Last week, staring into the creative abyss all writers, at times, face, Rob Schwartz, CEO of TBWA\Chiat\Day suggested I write a series of posts about some ad luminaries—who either inspired me, or did work that helped define the industry.
Today’s post is more about inspiration than seminal work, because it features work by my father, Stan Tannenbaum.
My old man escaped from West Philadelphia’s Jewish ghetto through advertising—a hot profession in the 1950s. He first went to work for his brother, Sid Tannenbaum, who ran an agency in Philly called Weightman Advertising.
From Weightman my old man worked across river from Philly, in Camden, NJ where the Radio Corporation of America (RCA) was based. Then, in 1954, he moved to the ‘big time.’ To New York, where he joined a top-ten agency called Kenyon & Eckhardt.
My father spent the lion’s share of his career there—and rose from copywriter to Chairman of the Board. His work, to be honest was never as “creative” or award-winning as the best work of the day. Nevertheless, he was my father, and there’s something to be said for that. I think.
My old man’s first spot is, of course, dated. But a classic side-by-side comparison--and for the time, a dramatic one.
The Brylcreem spot shows a side of my father I happily glommed onto--his glib turn of a phrase.
In this case Brylcreem's tagline entered the vernacular, "A little dab'll do ya." Which, really, father notwithstanding, ain't bad.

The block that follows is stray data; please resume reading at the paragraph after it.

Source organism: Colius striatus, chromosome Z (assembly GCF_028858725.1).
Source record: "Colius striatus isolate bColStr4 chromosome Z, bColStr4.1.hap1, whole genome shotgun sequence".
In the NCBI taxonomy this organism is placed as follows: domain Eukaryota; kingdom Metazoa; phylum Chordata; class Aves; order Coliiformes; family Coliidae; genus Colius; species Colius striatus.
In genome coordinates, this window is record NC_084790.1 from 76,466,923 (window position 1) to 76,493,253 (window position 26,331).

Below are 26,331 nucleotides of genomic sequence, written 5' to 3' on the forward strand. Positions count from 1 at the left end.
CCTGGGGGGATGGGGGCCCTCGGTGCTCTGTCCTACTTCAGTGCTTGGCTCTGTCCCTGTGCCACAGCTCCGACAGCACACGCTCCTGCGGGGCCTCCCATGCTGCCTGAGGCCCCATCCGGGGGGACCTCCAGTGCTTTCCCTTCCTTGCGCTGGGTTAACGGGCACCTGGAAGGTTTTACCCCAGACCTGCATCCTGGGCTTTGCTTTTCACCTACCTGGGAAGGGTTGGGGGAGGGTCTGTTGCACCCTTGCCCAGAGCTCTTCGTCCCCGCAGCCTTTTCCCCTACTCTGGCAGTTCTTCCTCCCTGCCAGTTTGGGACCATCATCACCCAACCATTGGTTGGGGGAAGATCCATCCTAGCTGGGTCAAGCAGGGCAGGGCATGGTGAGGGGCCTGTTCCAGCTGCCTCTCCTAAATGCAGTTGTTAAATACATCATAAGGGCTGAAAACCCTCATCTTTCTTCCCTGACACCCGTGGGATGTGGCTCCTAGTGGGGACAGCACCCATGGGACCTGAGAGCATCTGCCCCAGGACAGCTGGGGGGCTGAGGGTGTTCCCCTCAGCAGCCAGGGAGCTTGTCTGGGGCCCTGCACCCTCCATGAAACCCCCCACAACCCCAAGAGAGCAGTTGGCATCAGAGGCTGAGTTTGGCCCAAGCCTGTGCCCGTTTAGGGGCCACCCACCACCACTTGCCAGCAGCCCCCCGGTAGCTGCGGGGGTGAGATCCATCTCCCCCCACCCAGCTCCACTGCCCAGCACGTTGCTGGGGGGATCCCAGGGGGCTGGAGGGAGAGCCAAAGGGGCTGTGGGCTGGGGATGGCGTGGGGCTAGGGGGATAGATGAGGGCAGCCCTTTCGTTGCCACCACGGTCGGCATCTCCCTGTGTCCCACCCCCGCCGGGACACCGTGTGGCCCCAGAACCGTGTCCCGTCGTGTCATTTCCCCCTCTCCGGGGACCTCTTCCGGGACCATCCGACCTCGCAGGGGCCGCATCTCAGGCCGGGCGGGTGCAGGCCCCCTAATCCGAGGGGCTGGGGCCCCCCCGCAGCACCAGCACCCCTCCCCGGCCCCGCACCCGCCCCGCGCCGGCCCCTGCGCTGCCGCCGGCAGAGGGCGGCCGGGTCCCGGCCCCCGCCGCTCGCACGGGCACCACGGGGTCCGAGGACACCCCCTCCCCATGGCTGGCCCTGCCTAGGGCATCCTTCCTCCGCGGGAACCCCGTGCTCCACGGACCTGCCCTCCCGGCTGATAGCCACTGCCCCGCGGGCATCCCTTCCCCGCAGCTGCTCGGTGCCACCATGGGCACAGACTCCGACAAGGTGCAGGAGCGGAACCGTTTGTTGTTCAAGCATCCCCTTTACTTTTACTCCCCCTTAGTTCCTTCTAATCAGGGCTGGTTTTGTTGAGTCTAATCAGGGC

Finally, an ad for Macleans toothpaste. For years, my father's work for this brand was dull and, yes, insipid. However, this spot, created amid the cultural and creative revolution in the 1960s when its effects had filtered down to even the most "package-goodsy" of agencies, is not without its sex-appeal and wit.
Like my old man himself, it's actually not half bad.
In Homer’s Odyssey, which I read as painters paint bridges, finishing one end only to start immediately over again at the other, Athena, the Goddess of Wisdom says, “Few sons are the equals of their fathers. Most fall short, all too few surpass them.”
Certainly, when it comes to making money and acquiring lofty titles, I didn’t equal my father. However much I’ve fallen materially short, I’ve been able to surpass the old man in career longevity. This week, I will complete my 60th circle of the sun and I believe I am doing the best work of my long career—and more of it, more quickly.
None of that’s important here. Just an observation about fathers and sons.